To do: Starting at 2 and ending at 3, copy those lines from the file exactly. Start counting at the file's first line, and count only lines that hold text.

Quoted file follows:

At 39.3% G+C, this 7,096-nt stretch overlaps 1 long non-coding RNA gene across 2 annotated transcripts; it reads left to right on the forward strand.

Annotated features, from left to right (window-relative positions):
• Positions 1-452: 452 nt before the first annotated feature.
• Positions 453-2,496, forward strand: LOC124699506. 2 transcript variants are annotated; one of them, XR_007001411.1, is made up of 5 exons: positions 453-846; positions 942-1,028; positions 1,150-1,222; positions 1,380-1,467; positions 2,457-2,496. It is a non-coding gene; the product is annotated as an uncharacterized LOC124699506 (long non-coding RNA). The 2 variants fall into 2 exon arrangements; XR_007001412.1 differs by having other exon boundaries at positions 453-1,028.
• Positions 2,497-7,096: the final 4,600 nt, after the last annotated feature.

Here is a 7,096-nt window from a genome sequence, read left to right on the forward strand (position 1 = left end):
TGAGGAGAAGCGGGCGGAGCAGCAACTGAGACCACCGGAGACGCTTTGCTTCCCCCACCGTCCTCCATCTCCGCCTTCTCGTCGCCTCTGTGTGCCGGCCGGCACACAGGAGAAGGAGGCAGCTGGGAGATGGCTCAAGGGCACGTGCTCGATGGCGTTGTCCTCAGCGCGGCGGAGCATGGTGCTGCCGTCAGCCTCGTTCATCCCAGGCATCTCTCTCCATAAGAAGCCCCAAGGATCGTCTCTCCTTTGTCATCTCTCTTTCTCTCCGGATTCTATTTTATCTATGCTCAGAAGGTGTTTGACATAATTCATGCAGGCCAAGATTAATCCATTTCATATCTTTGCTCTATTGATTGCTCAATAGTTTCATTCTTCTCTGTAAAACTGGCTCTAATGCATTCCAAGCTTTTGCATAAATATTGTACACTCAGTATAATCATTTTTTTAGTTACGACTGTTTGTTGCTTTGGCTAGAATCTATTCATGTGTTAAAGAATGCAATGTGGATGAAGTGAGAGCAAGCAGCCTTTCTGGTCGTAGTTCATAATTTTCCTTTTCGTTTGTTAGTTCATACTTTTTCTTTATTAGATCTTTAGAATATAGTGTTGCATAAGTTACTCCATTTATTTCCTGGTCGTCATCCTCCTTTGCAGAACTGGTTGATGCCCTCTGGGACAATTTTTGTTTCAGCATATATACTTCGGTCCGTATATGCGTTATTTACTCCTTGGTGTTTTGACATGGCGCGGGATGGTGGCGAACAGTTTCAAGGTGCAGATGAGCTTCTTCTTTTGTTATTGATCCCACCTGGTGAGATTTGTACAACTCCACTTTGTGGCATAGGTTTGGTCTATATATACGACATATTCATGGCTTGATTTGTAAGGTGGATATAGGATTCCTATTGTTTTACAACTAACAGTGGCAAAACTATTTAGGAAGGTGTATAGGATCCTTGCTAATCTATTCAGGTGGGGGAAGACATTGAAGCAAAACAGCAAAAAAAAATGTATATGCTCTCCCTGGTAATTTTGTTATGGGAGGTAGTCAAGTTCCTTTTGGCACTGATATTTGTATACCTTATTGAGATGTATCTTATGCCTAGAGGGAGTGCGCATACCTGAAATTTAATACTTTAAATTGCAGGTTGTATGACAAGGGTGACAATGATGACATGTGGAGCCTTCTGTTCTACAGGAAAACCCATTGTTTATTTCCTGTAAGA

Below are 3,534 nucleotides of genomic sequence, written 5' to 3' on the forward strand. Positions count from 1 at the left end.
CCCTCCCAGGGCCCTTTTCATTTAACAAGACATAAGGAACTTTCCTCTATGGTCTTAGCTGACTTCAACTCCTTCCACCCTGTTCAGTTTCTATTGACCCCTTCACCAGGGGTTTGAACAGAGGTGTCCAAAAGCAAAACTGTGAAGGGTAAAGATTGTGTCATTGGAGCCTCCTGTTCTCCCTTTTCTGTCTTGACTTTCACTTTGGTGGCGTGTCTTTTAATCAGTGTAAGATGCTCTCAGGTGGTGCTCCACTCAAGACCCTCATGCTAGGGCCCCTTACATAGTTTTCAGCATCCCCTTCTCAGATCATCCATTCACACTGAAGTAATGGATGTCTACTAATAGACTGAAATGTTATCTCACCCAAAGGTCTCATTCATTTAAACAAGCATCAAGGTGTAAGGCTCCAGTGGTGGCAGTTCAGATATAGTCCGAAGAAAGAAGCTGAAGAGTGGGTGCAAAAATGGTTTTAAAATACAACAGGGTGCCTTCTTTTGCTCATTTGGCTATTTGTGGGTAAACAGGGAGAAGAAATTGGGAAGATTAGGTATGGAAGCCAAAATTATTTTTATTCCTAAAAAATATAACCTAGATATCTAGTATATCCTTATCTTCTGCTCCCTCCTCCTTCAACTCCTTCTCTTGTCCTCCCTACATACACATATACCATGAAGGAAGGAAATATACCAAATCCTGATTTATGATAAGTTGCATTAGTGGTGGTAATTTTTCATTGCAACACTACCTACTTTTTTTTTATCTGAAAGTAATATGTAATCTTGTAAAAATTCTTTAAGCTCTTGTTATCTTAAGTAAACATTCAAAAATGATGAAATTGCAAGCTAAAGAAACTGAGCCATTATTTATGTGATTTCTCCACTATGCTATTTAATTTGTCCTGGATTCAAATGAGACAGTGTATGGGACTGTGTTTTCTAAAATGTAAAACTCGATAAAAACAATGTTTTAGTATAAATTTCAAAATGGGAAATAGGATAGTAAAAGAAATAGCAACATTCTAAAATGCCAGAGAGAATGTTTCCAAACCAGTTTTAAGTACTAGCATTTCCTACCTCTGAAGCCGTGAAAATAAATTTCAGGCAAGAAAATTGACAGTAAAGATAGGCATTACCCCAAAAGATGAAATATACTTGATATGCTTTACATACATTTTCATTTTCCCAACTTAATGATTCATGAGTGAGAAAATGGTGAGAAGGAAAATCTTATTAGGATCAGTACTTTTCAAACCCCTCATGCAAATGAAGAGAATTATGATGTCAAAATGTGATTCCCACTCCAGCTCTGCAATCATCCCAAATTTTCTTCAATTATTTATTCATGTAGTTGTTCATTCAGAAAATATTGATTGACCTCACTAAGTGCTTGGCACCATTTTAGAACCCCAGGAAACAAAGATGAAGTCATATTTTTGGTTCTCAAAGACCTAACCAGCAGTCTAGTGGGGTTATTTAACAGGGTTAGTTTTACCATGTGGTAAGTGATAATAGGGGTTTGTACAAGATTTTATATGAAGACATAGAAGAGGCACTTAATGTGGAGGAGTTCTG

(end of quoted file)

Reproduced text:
Annotated features, from left to right (window-relative positions):
• Positions 1-452: 452 nt before the first annotated feature.